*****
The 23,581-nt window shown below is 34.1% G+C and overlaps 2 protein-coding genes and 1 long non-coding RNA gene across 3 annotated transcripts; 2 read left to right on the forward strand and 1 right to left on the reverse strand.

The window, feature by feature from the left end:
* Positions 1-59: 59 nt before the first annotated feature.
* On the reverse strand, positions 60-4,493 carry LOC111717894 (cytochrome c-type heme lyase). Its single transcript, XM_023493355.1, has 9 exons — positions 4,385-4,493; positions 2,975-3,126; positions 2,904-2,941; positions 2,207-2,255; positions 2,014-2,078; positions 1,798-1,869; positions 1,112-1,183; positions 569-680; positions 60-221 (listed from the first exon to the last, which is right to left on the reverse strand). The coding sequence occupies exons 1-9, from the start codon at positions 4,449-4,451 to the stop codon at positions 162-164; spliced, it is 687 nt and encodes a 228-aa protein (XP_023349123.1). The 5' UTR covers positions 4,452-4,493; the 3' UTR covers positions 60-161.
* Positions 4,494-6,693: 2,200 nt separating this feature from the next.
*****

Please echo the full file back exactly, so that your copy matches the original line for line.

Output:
The 23,581-nt window shown below is 34.1% G+C and overlaps 2 protein-coding genes and 1 long non-coding RNA gene across 3 annotated transcripts; 2 read left to right on the forward strand and 1 right to left on the reverse strand.

The window, feature by feature from the left end:
* Positions 1-59: 59 nt before the first annotated feature.
* On the reverse strand, positions 60-4,493 carry LOC111717894 (cytochrome c-type heme lyase). Its single transcript, XM_023493355.1, has 9 exons — positions 4,385-4,493; positions 2,975-3,126; positions 2,904-2,941; positions 2,207-2,255; positions 2,014-2,078; positions 1,798-1,869; positions 1,112-1,183; positions 569-680; positions 60-221 (listed from the first exon to the last, which is right to left on the reverse strand). The coding sequence occupies exons 1-9, from the start codon at positions 4,449-4,451 to the stop codon at positions 162-164; spliced, it is 687 nt and encodes a 228-aa protein (XP_023349123.1). The 5' UTR covers positions 4,452-4,493; the 3' UTR covers positions 60-161.
* Positions 4,494-6,693: 2,200 nt separating this feature from the next.